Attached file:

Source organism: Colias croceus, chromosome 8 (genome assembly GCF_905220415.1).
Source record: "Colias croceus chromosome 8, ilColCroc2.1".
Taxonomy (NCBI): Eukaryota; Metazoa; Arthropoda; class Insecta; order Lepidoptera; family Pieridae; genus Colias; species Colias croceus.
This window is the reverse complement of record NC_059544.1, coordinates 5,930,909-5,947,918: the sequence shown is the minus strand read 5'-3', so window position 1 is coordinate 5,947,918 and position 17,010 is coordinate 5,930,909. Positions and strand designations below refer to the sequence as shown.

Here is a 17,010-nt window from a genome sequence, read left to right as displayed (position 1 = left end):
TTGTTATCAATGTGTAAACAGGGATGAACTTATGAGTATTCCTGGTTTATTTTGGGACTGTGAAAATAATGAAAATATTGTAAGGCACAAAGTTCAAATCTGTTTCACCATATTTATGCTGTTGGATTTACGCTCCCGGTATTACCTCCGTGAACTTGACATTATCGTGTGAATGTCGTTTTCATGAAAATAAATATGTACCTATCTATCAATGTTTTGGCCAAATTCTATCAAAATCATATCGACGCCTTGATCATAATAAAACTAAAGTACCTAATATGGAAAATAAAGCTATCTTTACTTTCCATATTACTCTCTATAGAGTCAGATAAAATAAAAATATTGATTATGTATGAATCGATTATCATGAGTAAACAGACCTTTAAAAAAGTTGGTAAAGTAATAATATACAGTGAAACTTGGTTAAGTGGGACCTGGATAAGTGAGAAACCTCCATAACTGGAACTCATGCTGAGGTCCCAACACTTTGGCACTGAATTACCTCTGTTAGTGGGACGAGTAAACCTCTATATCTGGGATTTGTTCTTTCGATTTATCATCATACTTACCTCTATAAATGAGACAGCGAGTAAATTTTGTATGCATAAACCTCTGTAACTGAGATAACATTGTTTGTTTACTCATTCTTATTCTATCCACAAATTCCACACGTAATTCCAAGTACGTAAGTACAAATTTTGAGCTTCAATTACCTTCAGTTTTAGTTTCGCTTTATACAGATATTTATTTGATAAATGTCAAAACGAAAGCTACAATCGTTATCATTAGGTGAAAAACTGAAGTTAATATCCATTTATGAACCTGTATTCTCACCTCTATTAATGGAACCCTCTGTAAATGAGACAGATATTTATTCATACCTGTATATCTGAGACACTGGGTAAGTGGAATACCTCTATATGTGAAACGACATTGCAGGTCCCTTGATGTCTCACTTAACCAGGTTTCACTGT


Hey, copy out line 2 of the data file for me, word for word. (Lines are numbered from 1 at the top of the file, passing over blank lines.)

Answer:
Source record: "Colias croceus chromosome 8, ilColCroc2.1".